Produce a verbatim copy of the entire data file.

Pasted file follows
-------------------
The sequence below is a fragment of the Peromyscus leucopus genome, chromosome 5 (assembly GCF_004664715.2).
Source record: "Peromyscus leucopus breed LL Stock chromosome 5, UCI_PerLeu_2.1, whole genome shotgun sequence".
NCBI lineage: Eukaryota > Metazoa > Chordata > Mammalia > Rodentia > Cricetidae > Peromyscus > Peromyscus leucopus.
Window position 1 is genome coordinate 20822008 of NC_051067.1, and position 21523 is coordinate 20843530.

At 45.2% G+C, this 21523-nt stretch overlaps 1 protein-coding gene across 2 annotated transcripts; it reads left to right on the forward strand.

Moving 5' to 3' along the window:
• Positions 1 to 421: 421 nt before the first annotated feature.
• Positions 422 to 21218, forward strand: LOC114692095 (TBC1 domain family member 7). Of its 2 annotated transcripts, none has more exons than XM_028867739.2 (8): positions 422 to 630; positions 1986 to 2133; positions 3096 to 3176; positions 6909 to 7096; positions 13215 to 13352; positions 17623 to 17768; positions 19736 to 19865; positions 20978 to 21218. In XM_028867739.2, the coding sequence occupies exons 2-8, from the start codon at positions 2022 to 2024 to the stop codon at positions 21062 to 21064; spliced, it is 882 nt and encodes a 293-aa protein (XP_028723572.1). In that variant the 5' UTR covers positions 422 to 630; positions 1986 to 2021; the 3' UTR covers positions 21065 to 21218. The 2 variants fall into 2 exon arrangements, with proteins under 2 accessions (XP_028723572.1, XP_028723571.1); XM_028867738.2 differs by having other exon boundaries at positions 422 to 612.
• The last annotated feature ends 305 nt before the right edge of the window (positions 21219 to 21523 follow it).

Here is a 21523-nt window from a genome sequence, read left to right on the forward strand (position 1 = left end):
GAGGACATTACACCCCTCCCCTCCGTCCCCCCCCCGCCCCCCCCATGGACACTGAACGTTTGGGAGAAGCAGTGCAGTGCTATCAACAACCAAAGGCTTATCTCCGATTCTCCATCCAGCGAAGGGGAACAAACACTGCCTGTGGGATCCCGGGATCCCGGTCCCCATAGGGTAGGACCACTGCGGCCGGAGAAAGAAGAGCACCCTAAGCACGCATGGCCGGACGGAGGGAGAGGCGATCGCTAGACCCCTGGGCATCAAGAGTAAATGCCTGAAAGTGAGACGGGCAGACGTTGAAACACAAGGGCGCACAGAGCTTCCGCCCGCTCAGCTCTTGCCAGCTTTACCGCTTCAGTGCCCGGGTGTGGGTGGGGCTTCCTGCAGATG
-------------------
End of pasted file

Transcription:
The sequence below is a fragment of the Peromyscus leucopus genome, chromosome 5 (assembly GCF_004664715.2).
Source record: "Peromyscus leucopus breed LL Stock chromosome 5, UCI_PerLeu_2.1, whole genome shotgun sequence".
NCBI lineage: Eukaryota > Metazoa > Chordata > Mammalia > Rodentia > Cricetidae > Peromyscus > Peromyscus leucopus.
Window position 1 is genome coordinate 20822008 of NC_051067.1, and position 21523 is coordinate 20843530.

At 45.2% G+C, this 21523-nt stretch overlaps 1 protein-coding gene across 2 annotated transcripts; it reads left to right on the forward strand.

Moving 5' to 3' along the window:
• Positions 1 to 421: 421 nt before the first annotated feature.
• Positions 422 to 21218, forward strand: LOC114692095 (TBC1 domain family member 7). Of its 2 annotated transcripts, none has more exons than XM_028867739.2 (8): positions 422 to 630; positions 1986 to 2133; positions 3096 to 3176; positions 6909 to 7096; positions 13215 to 13352; positions 17623 to 17768; positions 19736 to 19865; positions 20978 to 21218. In XM_028867739.2, the coding sequence occupies exons 2-8, from the start codon at positions 2022 to 2024 to the stop codon at positions 21062 to 21064; spliced, it is 882 nt and encodes a 293-aa protein (XP_028723572.1). In that variant the 5' UTR covers positions 422 to 630; positions 1986 to 2021; the 3' UTR covers positions 21065 to 21218. The 2 variants fall into 2 exon arrangements, with proteins under 2 accessions (XP_028723572.1, XP_028723571.1); XM_028867738.2 differs by having other exon boundaries at positions 422 to 612.
• The last annotated feature ends 305 nt before the right edge of the window (positions 21219 to 21523 follow it).

Here is a 21523-nt window from a genome sequence, read left to right on the forward strand (position 1 = left end):
GAGGACATTACACCCCTCCCCTCCGTCCCCCCCCCGCCCCCCCCATGGACACTGAACGTTTGGGAGAAGCAGTGCAGTGCTATCAACAACCAAAGGCTTATCTCCGATTCTCCATCCAGCGAAGGGGAACAAACACTGCCTGTGGGATCCCGGGATCCCGGTCCCCATAGGGTAGGACCACTGCGGCCGGAGAAAGAAGAGCACCCTAAGCACGCATGGCCGGACGGAGGGAGAGGCGATCGCTAGACCCCTGGGCATCAAGAGTAAATGCCTGAAAGTGAGACGGGCAGACGTTGAAACACAAGGGCGCACAGAGCTTCCGCCCGCTCAGCTCTTGCCAGCTTTACCGCTTCAGTGCCCGGGTGTGGGTGGGGCTTCCTGCAGATG